site is guaranteed to meet quality benchmarks that we set. We're not saying every sword we sell is equal, but every sword
we sell will be of excellent quality for its price.
About Hand Crafted Swords
In this world of robots that make cars, pianos that play themselves and droids that vacuum your house, it's heartwarming to
see a product that is actually made by human hands. Our handcrafted swords are made by humans, for humans (although if you wanted
to give one as a gift to your robot, we wouldn't hold it against you).
Our humans hammer the steel as it has been done for thousands of years. They heat and quench the blades just like blacksmiths
of old. Because of this, each sword (or item) will vary slightly from the next. There will be small discrepancies in each,
discrepancies that would be called minor blemishes had they been made by a machine but are instead marks of authenticity in
About Tempered Swords
Strongblade sells both tempered and non-tempered swords. Both type of swords serve a purpose. Non-tempered swords are good for
costume or very light sparring. Tempered are considered "Battle-Ready" by many people, meaning you can sharpen them to a very
fine edge and do some light cutting with it (or leave it dull and do some light, low-speed sparring with them, assuming you are
fully armored, are wearing eye protection, and have been trained by a professional to do this).
Non-tempered high carbon steel is not likely to break or shatter but it will bend if enough contact is made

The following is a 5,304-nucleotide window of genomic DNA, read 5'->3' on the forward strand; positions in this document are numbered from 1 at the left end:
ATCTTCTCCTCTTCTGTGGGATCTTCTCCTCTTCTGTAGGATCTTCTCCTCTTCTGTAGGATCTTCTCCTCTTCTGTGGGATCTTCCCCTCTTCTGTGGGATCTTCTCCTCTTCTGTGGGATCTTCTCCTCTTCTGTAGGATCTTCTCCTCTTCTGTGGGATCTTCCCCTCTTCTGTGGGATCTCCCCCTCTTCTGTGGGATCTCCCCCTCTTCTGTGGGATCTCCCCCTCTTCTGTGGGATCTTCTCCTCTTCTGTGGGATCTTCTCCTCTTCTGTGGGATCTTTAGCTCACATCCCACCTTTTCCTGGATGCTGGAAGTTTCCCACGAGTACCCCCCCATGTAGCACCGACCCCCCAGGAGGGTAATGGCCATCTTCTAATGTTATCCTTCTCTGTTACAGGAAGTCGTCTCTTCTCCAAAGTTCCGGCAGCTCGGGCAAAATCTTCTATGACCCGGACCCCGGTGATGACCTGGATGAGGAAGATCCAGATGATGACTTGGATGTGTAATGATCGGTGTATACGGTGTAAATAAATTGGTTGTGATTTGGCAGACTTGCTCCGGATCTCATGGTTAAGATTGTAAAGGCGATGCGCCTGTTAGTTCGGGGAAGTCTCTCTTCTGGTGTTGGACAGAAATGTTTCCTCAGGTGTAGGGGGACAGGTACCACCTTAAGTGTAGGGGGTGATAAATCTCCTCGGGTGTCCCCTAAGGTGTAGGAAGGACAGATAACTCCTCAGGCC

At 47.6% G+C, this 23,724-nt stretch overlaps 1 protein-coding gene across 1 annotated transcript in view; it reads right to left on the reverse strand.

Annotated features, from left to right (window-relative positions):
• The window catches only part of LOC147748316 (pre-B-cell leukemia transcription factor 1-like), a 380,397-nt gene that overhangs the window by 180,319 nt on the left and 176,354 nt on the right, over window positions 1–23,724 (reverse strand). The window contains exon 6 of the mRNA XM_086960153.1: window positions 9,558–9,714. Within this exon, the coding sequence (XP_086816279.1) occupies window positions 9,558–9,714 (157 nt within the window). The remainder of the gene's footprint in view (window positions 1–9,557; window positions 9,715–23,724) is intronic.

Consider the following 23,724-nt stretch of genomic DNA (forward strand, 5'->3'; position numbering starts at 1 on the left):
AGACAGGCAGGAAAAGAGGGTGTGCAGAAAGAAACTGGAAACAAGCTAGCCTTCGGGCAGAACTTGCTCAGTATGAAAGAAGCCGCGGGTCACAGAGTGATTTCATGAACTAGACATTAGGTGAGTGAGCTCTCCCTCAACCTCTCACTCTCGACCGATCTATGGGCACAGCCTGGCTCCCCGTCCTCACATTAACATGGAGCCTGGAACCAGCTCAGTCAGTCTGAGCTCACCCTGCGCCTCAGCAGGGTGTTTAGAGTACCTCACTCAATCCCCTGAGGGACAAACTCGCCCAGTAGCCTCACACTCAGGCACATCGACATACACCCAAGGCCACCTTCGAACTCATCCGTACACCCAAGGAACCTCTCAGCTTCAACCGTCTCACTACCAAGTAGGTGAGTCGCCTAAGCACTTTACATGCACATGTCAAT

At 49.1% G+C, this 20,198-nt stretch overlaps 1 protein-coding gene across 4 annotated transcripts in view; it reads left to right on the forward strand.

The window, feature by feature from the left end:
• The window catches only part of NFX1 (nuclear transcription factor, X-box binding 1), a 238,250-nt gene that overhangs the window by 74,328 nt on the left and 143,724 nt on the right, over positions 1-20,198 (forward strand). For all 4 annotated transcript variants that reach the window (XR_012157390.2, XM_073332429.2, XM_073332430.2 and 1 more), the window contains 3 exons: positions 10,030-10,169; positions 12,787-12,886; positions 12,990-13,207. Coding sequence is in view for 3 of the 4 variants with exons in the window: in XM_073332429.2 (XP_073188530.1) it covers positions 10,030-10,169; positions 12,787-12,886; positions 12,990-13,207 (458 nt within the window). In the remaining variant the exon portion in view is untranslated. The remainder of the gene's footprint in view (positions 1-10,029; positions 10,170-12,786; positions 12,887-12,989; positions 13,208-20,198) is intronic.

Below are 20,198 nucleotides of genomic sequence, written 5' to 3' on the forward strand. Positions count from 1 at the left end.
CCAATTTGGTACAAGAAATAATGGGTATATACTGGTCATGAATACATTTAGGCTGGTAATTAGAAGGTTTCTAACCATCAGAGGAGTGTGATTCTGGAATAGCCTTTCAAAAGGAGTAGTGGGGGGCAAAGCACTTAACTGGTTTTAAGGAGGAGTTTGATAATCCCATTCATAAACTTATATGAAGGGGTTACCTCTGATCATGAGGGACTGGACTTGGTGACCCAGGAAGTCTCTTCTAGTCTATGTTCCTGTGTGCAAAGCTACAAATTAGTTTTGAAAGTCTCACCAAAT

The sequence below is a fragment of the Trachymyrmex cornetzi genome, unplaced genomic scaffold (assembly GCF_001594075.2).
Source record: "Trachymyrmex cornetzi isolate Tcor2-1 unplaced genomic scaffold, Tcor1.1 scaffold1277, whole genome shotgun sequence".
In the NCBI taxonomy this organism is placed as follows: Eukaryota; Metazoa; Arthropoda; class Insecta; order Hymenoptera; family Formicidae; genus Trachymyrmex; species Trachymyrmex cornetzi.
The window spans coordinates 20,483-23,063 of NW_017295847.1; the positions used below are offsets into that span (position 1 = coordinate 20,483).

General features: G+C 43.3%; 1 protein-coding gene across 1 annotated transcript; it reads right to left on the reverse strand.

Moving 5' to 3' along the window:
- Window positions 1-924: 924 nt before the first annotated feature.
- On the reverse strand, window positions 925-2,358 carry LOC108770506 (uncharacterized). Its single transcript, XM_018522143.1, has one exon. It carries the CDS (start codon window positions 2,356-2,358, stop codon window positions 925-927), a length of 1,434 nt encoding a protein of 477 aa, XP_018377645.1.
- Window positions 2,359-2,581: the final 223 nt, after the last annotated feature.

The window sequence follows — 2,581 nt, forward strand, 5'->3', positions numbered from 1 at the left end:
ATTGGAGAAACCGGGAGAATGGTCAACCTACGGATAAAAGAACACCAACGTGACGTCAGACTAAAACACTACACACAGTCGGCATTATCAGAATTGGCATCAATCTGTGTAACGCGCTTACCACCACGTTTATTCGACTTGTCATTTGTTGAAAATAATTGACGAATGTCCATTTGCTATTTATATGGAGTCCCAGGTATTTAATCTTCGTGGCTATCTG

(not that this is a huge problem, but you’ll spend a lot of time straightening your sword, much like a competitive
fencer does with his or her foil. And unlike a foil, a thick sword will weaken very quickly after continuous bending and
will probably break down the road). Also if you are looking to put an edge on your sword, high carbon steel in its native
state will not hold a fine edge. High carbon steel tends to be relatively soft which makes it difficult to sharpen.
Tempering is the solution to both of the above problems (easily bent and hard to sharpen, for those of you who can’t keep up).
Tempering is part of a heat treatment process. The first part of the process involves heating and quenching. The blade is heated
to an extremely high temperature, so high that the blade will glow red. It is then cooled quickly by quenching (dipping) into an
oil or water bath. This quenching process alters the metallic structure of the blade making it extremely hard. Unfortunately
along with the added hardness, the blade also becomes very brittle. The hardened metal can hold a very fine edge but because of
its brittleness it can also break very easily.
In order to put ductility (which, to my surprise, means flexibility and has nothing to do with ducks) back into the metal, the
blade must be tempered. In the tempering process the blade is again heated and cooled but this heating and cooling process is
much more gradual than before. The full heat/cool cycle can last several hours. The tempering temperature is also much lower than
the temperature used during the quenching process. When the process is complete the blade is flexible enough to withstand impact
without breaking, but hard enough to hold a sharpened edge.